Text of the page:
The most grassroots definition of a writer’s writer, I guess, is one whose writing you love to bits and immediately want to tell your friends about. In other words, somebody really good but still undiscovered. Katherine Dunn. Marisa Matarazzo. Esther Morgan. Sofi Oksanen. Greg Hollingshead. Rick Bass. Please feel free to add your own favourite obscure authors, and you will never run afoul of the definition above. Another, slightly looser definition might be that there is a lot you can learn from a writer’s writer for your own writing, such as dialogue from Elmore Leonard, or cliché-free sci-fi from China Miéville. Continue reading

The Rear-View Mirror: The Waste Land and other poems (1940)

Each Friday we travel back in time, one year at a time, for a look at some of the cultural goodies that may appear closer than they really are in The Rear-View Mirror. Join us on our weekly journey into the past!

I’ve just finished Robert Musil’s The Man Without Qualities, a book I would have stopped reading if I’d had to carry it around with me, but there is an excellent audio-book, read by Wolfram Berger, thanks to which I somehow made it through. Did I understand all of the philosophical, political and social musings in there? Of course not – not even half. That is the advantage of novels: you can delve into certain sections and figure them out and read on later, and you can skip other parts. Novels must have some kind of plot, or they are barely novels. There is an obvious red thread, however spurious, that we can figure out and follow. Continue reading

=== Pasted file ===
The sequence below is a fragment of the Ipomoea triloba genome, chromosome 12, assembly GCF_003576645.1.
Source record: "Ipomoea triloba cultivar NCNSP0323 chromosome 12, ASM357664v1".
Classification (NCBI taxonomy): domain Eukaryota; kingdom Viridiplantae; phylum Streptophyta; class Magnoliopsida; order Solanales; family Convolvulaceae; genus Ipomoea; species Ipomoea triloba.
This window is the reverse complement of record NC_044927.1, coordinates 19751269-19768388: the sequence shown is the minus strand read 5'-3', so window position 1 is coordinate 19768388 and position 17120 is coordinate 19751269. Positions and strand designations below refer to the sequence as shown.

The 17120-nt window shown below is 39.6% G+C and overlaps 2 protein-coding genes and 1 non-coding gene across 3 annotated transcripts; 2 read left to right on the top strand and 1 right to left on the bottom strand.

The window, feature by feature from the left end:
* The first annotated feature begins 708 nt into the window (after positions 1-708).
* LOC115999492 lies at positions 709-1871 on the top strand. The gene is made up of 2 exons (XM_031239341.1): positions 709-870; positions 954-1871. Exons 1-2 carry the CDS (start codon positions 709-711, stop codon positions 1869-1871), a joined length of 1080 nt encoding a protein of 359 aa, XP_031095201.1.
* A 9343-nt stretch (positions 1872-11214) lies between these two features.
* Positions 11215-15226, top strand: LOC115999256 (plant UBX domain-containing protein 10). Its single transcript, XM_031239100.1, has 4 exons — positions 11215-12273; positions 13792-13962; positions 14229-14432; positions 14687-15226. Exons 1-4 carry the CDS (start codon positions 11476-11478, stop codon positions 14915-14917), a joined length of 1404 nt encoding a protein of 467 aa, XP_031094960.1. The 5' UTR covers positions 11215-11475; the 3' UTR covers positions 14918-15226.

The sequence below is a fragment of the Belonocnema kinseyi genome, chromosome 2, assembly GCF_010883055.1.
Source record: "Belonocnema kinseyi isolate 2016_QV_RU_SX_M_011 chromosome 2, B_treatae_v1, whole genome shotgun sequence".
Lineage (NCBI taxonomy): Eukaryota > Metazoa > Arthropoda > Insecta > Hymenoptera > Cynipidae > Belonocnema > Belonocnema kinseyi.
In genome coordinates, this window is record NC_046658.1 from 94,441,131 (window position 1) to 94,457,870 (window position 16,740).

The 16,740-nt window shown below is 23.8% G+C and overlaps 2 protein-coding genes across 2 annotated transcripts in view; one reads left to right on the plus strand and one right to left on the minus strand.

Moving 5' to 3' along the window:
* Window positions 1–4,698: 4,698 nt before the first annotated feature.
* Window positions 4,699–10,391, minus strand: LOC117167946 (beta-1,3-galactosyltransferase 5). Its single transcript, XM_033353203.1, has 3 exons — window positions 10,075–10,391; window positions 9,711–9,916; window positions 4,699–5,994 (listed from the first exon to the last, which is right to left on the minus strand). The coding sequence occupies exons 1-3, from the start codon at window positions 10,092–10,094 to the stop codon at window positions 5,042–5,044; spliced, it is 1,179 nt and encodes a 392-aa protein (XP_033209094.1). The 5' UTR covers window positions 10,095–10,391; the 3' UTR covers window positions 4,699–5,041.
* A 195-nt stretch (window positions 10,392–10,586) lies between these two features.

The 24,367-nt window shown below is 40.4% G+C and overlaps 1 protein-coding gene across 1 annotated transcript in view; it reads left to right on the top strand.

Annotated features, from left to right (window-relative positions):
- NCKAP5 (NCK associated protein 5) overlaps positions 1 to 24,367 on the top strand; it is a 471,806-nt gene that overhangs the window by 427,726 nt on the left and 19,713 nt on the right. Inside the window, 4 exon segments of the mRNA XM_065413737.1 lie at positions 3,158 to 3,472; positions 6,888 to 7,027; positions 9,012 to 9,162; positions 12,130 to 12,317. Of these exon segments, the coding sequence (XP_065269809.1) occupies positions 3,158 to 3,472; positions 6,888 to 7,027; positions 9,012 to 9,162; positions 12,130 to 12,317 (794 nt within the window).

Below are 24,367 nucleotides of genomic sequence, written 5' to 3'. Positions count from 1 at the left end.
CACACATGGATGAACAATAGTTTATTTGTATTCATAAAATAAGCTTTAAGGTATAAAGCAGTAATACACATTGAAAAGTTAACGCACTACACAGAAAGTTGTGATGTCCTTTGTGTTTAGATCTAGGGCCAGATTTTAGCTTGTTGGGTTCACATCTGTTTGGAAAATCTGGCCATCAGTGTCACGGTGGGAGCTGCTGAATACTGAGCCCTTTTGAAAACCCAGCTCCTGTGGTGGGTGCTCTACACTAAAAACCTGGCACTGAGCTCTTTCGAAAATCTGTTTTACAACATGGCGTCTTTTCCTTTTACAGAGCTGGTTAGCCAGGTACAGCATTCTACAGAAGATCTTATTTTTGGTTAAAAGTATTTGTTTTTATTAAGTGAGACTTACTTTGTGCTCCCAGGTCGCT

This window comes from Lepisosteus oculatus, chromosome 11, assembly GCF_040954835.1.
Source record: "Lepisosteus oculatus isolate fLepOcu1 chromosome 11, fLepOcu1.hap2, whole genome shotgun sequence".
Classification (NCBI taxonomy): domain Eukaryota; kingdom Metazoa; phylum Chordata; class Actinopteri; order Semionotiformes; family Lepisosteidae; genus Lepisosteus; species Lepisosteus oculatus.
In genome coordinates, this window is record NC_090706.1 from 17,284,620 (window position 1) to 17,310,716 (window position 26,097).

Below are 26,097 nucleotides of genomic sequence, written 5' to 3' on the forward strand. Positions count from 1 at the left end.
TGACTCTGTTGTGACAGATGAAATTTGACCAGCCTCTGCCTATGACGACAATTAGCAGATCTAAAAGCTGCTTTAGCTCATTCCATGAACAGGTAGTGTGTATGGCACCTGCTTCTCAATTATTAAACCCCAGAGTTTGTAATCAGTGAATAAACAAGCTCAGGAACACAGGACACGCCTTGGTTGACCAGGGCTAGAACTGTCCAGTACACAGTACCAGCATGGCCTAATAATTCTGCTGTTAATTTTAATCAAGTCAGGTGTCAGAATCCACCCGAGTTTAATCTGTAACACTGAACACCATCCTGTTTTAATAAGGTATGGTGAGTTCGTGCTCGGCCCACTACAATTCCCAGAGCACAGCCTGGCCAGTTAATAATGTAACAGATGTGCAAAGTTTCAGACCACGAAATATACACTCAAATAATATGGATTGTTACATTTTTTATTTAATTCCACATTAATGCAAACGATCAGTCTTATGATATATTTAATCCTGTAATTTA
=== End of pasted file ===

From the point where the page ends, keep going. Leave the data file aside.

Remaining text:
The Rear-View Mirror: The Excursion of the Dead Girls (1944)

Each Friday we travel back in time, one year at a time, for a look at some of the cultural goodies that may appear closer than they really are in The Rear-View Mirror. Join us on our weekly journey into the past!

Anna Seghers’ short story The Excursion of the Dead Girls starts with the heroine Netty walking through the Mexican desert as a middle-aged woman, but quickly spirals into past memories, fairy tales and metaphor, all connected to that school trip in Germany many years ago. It’s semi-autobiographical – Seghers, after going through two worlds wars, had to escape Europe, and it was Mexico that seemed to offer a way out, as told in her novel Transit. Plus Seghers calls her protagonist Netty, a name she got called in her youth. Continue reading

Toxic Digitality

I am writing this on a laptop with internet connection. I’ve got another laptop without internet that I use for writing because if I have to research something, it might lead to unbridled surfing. You know how it is. I have owned four or five laptops before, and maybe seven or eight cellphones until now. Then there is all that hardware at work that got upgraded regularly. That must be thirty to fourty units of hardware just because of me. I am a moderate user because the digital superhighway is not my preferred means of communication, but not using laptops or cellphones makes you a hermit without wanting to be one. Even my daughter gets her homework online. So yes, I have my hardware needs, and so have you. But where do our machines go after we dispose of them? Continue reading

The Rear-View Mirror: Brief Encounter (1945)

Each Friday we travel back in time, one year at a time, for a look at some of the cultural goodies that may appear closer than they really are in The Rear-View Mirror. Join us on our weekly journey into the past!

David Lean is best known for movies that were anything but lean. Lawrence of Arabia, his longest feature, clocks in at 3 hours and 48 minutes, and Doctor Zhivago, Ryan’s Daughter and A Passage to India are significantly longer than your two-hour standard feature. These movies, however, are from the second half of his career; from 1940 until 1955, he was perfectly able to keep it brief, bringing in two Dickens novels (Great Expectations in 1946 and Oliver Twist in 1948) in well under two hours. He was an editor on much more movies than he was a director, so he knew how long a story had to be in order to be told well. Continue reading